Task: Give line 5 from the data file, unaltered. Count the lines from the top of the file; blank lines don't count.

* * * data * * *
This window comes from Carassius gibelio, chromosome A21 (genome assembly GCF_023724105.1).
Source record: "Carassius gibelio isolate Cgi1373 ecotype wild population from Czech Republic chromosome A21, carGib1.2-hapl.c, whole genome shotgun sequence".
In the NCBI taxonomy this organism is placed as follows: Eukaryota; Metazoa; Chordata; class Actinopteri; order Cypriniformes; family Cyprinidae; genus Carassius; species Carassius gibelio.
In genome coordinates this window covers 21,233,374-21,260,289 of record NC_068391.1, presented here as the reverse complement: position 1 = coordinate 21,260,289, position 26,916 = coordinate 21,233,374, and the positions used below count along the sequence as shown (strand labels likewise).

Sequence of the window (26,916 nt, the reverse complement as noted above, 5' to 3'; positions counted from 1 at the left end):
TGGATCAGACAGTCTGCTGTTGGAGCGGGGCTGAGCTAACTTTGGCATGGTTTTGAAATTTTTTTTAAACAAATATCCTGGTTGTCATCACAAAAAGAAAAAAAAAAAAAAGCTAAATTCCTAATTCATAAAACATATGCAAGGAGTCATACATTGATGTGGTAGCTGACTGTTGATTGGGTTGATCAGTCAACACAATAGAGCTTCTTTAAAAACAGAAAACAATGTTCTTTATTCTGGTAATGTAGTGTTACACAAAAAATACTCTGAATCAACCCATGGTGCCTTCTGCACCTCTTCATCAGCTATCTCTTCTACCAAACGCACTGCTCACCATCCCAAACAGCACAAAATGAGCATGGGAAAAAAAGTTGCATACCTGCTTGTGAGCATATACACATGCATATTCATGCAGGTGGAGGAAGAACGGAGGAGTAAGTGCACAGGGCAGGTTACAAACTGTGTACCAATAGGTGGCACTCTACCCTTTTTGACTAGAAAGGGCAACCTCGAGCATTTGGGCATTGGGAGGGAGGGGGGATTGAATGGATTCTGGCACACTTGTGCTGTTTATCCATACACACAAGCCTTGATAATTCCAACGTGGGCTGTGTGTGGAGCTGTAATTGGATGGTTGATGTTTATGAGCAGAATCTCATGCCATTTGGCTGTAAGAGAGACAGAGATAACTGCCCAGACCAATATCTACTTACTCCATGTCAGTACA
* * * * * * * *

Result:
Sequence of the window (26,916 nt, the reverse complement as noted above, 5' to 3'; positions counted from 1 at the left end):